IRS Warns of Shady Tax Preparers and Increased Audit Risk

Allen Barron, Inc.

In a recently released bulletin, IR-2023-59, the IRS warns of shady tax preparers and increased audit risk as part of their “Dirty Dozen” series.  The IRS provided some common “warning signs” including tax preparers who base their fee on the size of the refund they are able to obtain for the taxpayer.  If a US taxpayer hires an outside tax preparer to the company or individual who prepared the return should sign the tax return.  The IRS also warns taxpayers to steer clear of those who ask the taxpayer to sign a blank return, as well as those who ask to be paid in cash for their services.

The IRS bulletin notes that shady tax preparers often invent false income in order to increase the number of tax credits which might be applied, or to increase deductions (or create false deductions altogether) in order to reduce taxes owed and boost the taxpayer’s refund. You need to make sure any refund comes directly to you, the taxpayer, and not to some bank account associated with the tax preparer.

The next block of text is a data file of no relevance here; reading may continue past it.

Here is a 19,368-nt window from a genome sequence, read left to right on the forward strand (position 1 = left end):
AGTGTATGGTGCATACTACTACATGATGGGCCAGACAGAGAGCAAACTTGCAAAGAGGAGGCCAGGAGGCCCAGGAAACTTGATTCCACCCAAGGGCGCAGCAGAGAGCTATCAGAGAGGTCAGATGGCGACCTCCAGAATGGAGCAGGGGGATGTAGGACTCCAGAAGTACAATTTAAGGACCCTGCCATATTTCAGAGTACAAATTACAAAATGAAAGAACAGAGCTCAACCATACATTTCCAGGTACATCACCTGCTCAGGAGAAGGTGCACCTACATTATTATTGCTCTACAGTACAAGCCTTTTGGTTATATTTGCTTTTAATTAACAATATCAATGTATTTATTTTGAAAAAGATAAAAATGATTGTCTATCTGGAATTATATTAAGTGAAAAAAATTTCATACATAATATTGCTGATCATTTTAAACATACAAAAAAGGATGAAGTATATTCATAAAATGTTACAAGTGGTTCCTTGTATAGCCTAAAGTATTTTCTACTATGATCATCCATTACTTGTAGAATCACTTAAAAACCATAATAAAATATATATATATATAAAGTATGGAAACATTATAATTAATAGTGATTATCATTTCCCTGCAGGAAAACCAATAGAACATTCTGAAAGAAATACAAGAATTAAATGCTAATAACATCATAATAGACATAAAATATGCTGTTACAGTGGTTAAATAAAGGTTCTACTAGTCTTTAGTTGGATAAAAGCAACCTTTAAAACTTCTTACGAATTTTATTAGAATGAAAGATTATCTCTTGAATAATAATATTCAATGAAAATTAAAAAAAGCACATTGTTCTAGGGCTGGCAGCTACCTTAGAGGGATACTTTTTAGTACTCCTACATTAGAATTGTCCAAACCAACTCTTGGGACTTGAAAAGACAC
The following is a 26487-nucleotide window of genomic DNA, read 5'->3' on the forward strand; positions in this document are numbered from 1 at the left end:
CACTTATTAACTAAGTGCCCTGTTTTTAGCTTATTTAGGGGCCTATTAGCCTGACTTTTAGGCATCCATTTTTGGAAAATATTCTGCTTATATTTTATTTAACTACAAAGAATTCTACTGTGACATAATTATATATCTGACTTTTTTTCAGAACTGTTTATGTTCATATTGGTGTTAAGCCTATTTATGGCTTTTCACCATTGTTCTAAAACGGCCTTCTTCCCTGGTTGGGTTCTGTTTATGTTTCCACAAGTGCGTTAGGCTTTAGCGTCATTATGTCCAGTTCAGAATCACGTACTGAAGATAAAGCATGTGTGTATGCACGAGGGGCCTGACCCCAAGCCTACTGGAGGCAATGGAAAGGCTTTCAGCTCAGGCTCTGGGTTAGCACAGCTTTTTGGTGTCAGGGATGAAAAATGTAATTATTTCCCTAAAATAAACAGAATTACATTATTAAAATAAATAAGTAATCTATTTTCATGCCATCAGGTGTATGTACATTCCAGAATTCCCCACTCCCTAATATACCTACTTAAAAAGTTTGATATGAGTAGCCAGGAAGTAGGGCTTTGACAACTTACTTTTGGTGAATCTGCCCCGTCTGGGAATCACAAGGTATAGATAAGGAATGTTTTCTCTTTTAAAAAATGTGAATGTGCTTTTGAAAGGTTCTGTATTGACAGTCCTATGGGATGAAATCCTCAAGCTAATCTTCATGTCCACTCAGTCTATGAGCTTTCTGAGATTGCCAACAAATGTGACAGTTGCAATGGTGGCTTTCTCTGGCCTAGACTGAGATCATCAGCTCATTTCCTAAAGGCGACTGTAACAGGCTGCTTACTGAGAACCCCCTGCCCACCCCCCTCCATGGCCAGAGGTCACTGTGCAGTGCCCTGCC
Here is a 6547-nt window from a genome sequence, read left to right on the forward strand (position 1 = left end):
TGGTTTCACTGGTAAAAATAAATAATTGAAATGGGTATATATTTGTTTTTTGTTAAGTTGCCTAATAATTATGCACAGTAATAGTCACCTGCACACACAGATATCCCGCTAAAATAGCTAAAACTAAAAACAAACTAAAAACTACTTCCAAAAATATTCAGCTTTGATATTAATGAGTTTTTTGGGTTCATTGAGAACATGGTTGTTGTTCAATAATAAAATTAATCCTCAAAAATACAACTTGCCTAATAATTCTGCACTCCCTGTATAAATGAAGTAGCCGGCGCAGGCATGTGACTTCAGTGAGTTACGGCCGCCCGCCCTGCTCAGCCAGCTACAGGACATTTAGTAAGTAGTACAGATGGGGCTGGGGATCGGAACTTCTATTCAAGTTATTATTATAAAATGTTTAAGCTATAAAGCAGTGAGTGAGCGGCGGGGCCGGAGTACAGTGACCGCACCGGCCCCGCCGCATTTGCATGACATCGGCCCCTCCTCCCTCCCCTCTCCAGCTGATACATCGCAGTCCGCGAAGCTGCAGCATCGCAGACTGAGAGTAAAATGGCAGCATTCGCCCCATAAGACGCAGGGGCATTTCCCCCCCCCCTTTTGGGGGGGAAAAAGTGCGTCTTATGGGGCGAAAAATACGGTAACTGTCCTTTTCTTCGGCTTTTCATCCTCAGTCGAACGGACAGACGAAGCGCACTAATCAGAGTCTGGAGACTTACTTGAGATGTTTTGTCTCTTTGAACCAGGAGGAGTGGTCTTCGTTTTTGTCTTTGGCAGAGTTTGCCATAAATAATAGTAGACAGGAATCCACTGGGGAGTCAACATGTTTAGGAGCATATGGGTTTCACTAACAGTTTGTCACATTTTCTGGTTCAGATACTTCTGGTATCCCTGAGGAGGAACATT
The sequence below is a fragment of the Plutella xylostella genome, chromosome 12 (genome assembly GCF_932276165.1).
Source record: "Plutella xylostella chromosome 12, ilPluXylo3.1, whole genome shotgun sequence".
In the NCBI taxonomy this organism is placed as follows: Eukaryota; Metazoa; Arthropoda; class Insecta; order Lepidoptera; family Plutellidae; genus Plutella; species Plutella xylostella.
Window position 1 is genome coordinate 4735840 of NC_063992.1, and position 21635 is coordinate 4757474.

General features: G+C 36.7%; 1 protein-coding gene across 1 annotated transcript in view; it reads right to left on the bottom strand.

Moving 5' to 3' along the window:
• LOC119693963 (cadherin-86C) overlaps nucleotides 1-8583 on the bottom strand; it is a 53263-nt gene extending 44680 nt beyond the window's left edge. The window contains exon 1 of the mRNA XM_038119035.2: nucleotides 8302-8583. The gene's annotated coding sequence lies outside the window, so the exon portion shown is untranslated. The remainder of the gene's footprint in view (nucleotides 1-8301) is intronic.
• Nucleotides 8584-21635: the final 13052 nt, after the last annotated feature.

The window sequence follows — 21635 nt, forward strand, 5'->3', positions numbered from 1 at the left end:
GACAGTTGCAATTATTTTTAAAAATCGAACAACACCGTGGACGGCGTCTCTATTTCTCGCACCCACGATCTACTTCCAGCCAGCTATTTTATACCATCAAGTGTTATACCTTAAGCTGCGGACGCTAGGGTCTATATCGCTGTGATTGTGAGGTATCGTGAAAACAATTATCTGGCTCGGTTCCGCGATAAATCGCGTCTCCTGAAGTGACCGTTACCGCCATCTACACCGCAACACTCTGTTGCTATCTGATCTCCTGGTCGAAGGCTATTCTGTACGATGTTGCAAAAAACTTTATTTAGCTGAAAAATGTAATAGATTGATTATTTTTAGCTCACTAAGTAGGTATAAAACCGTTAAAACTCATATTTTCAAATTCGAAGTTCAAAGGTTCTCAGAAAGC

The IRS suggests the best strategy to avoid shady tax preparers and increased audit risk is to choose your tax preparer as carefully as one might choose their physician or attorney.  The bulletin goes on to note that tax preparers are entrusted with “sensitive personal and financial information.”  The bottom line is the US taxpayer is fully responsible for the information reported in any tax return regardless off who prepares the return itself.  An IRS return must be signed and reviewed by the taxpayer.  The IRS Form 1040 and Form 8453 includes a signature block that reads “Under penalties of perjury, I declare that I have examined this return and accompanying schedules and statements, and to the best of my knowledge and belief, they are true, correct, and complete.”

The IRS notes that “most tax professionals offer excellent advice and can really help people navigate complex tax issues.”  

Protect yourself from shady tax preparers and increased audit risk by the IRS and California tax agencies. 


DISCLAIMER: Because of the generality of this update, the information provided herein may not be applicable in all situations and should not be acted upon without specific legal advice based on particular situations.

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